Most impressive castles in Netherlands

Duurstede Castle

Duurstede Castle dates from the 13th century. Around 1270, Zweder I van Zuylen van Abcoude built a freestanding keep on a raised and moated site near the lost city Dorestad. Until the beginning of the 15th century Duurstede Castle was in possession by the Van Zuylen van Abcoude family, until they were forced to sell it to the bishops of Utrecht in 1449. Bishop David of Burgundy, who reigned from 1459 to 1496, completely ...
Founded: 1270 | Location: Wijk bij Duurstede, Netherlands

Muiderslot

The Muiderslot is one of the better known castles in the Netherlands and has been featured in many television shows set in the Middle Ages. The history of castle begins with Count Floris V who built a stone castle at the mouth of the river back in 1280, when he gained command over an area that used to be part of the See of Utrecht. The River Vecht was the trade route to Utrecht, one of the most important trade towns of th ...
Founded: 1370 | Location: Muiden, Netherlands

Castle de Haar

Castle de Haar is the largest and most fairytale-like castle in the Netherlands. The current buildings, all built upon the original castle, date from 1892 and are the work of Dutch architect P.J.H. Cuypers, in a Neo-Gothic restoration project funded by the Rothschild family. The oldest historical record of a building at the location of the current castle dates to 1391. In that year, the family De Haar received the castle ...
Founded: 1391/1892 | Location: Vleuten-De Meern, Netherlands

Nyenrode Castle

Around 1260 knight Gerard Splinter van Ruwiel laid the first foundations for the Nyenrode castle. The location of the castle was well-chosen: a strategic spot on the narrowest part of the bank of the river Vecht. The river Vecht was part of the trade route from the town of Utrecht to the Zuiderzee (Dutch South Sea) and was situated in an area which was heavily disputed by the Bishops of Utrecht and the Counts of Holland. ...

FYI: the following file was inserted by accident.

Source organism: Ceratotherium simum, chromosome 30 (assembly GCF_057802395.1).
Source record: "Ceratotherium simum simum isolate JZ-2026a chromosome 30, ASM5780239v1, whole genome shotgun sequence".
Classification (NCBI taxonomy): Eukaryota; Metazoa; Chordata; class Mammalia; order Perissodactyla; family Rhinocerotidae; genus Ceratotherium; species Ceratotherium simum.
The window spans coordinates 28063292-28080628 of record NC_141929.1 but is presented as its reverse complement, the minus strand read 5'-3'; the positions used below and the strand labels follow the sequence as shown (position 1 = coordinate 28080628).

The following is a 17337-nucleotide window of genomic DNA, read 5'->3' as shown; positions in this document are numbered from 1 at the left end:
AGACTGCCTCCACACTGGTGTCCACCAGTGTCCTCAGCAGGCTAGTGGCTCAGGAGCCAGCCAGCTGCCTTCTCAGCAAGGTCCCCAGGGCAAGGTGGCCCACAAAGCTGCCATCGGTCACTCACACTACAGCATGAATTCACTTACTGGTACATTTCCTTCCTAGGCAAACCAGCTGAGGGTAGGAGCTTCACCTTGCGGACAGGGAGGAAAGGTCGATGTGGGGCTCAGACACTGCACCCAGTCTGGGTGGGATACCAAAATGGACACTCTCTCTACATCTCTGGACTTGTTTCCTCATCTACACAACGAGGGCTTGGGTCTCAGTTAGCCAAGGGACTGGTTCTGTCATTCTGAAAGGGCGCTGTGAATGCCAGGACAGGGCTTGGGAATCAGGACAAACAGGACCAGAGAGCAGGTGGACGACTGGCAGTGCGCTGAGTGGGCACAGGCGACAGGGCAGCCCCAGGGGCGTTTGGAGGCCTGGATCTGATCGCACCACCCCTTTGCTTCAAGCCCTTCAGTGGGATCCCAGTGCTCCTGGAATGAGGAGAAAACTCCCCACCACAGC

Founded: 1260 | Location: Straatweg, Netherlands

Doorwerth Castle

The original Doorwerth castle, probably wooden, is first mentioned in 1260 when it was besieged and burned to the ground, after which it was rebuilt in stone. In 1280 this second castle was again besieged and this time the bailey was burned down. This castle probably consisted of a simple hall-keep, two stories high with 1.20 meter thick walls, and featured a surrounding moat which was fed by the nearby river Rhine. Duri ...
Founded: 1402-1560 | Location: Doorwerth, Netherlands

Valkenburg Castle Ruins

In the year 1115, fortifications were erected at the site by Gosewijn I, Lord of Valkenburg. This original wooden keep survived until 1122 when it was destroyed under siege by Henry V, Holy Roman Emperor. The castle was rebuilt in the following centuries but was again destroyed in a siege, this time by Jan III, Duke of Brabant. The current ruins are those of the castle rebuilt in the 14th century. The castle was blown up ...
Founded: 1115 | Location: Valkenburg, Netherlands

Doornenburg Castle

Originally the Doornenburg castle was a fortified manor built in the 9th century, under the name Villa Dorenburc. In the 13th century it was converted into a modest castle. Through the centuries the castle was expanded further into the current form. The front-castle was built in the 15th century. The front-castle contains sleeping quarters, a chapeland a farm, the last being a unique feature for a Dutch castle. It is one ...
Founded: 13th century | Location: Doornenburg, Netherlands